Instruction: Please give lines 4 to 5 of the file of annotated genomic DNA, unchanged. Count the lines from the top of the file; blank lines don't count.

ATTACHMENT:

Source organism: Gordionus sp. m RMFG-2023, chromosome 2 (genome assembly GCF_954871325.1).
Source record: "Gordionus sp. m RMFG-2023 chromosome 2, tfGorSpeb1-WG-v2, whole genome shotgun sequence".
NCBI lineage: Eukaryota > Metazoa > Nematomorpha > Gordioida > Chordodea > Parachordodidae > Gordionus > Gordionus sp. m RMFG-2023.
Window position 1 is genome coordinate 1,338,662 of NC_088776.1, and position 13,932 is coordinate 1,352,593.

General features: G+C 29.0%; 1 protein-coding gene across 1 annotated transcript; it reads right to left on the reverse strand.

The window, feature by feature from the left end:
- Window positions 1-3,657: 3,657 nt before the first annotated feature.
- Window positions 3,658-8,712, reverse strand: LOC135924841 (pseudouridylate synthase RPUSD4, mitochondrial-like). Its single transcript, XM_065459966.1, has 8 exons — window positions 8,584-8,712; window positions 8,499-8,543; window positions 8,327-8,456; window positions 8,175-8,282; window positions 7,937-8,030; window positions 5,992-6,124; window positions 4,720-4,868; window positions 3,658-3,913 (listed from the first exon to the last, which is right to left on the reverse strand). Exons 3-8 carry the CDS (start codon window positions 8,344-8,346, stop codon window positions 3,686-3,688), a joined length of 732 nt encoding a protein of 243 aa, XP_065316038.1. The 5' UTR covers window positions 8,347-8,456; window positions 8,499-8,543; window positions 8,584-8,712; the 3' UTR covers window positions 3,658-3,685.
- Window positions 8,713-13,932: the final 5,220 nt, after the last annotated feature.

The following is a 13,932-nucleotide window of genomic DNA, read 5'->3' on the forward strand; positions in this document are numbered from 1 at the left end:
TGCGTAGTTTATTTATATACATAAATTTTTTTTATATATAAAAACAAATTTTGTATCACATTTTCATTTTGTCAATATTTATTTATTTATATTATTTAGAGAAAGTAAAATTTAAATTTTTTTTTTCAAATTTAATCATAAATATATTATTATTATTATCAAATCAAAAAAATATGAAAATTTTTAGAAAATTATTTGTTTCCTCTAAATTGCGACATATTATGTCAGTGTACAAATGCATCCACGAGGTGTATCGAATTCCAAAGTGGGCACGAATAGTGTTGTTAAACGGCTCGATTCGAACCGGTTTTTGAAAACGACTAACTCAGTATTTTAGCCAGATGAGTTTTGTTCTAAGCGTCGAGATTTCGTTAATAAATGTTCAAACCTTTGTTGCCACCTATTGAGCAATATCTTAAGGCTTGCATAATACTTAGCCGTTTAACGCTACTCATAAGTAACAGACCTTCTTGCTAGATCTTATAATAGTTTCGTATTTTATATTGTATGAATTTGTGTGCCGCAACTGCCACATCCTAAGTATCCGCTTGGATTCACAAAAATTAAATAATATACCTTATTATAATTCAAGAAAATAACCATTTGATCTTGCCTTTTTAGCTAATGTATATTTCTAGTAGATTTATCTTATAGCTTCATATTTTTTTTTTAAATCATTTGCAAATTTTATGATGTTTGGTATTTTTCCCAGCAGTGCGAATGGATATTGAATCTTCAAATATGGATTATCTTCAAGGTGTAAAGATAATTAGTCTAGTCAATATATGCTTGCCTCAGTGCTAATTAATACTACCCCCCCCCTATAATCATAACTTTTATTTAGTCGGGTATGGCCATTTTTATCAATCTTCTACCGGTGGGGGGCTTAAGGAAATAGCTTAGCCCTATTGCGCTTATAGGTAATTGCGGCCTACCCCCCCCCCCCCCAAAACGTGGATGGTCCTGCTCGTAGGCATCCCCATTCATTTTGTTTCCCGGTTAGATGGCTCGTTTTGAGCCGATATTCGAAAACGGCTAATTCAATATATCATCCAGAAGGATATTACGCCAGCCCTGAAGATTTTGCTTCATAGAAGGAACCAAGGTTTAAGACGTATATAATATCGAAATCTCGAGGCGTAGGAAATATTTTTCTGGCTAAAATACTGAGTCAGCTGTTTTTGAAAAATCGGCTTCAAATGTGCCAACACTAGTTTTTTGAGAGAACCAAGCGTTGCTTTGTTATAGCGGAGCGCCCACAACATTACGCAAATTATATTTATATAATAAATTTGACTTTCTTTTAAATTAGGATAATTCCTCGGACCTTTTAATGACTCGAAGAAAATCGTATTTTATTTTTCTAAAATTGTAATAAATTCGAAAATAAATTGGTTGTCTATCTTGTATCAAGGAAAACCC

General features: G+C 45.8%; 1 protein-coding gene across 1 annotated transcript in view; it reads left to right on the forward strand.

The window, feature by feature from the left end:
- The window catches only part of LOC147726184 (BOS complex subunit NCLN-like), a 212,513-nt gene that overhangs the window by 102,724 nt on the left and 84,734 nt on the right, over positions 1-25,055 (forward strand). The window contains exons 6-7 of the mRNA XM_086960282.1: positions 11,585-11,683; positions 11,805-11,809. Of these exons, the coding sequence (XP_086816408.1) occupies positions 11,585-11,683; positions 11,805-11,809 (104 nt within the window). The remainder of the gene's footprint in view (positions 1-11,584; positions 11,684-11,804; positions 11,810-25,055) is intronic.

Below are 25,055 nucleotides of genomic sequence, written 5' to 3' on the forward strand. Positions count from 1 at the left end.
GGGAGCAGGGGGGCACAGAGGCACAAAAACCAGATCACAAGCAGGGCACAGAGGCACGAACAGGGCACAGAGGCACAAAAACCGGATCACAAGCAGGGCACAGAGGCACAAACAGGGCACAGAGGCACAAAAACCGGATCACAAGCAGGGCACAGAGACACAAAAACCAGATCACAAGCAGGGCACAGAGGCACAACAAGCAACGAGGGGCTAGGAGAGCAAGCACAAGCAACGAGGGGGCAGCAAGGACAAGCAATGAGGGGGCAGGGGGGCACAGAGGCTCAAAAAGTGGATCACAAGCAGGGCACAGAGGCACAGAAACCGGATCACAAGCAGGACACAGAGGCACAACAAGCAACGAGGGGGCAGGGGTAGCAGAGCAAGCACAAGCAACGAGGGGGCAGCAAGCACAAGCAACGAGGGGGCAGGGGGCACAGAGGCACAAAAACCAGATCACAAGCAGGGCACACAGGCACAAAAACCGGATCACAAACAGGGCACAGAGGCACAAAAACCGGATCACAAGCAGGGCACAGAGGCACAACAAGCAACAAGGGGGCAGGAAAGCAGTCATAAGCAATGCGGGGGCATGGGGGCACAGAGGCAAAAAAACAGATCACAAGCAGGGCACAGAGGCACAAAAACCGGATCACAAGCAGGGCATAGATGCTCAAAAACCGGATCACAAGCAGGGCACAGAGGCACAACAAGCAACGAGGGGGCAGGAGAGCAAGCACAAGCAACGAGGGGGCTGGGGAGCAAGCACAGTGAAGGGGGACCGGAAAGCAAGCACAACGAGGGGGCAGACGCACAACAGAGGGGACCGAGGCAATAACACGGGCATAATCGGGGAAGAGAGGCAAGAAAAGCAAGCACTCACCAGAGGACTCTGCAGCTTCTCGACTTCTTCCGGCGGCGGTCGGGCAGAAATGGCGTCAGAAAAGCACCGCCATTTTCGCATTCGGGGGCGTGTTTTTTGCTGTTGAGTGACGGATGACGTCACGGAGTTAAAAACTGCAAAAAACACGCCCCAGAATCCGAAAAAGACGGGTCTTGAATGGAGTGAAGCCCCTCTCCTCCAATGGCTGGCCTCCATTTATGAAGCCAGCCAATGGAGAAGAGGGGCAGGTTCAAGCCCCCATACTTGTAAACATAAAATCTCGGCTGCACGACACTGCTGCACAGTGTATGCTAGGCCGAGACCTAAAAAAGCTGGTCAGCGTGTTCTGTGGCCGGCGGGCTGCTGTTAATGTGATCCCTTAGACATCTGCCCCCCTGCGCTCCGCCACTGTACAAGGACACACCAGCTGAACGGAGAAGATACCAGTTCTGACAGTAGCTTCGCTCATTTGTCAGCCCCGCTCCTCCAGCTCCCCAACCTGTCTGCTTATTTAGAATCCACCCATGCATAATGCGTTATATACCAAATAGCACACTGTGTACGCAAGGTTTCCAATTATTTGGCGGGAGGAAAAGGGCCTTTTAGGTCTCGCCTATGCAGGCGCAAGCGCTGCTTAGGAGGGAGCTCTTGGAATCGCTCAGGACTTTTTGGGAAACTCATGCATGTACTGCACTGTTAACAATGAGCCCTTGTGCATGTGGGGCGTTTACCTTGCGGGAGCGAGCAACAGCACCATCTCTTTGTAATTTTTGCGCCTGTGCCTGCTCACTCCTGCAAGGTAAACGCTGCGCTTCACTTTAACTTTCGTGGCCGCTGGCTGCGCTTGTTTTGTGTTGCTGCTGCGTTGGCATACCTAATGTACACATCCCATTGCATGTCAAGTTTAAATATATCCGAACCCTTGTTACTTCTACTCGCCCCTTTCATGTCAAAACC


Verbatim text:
Window position 1 is genome coordinate 1,338,662 of NC_088776.1, and position 13,932 is coordinate 1,352,593.

General features: G+C 29.0%; 1 protein-coding gene across 1 annotated transcript; it reads right to left on the reverse strand.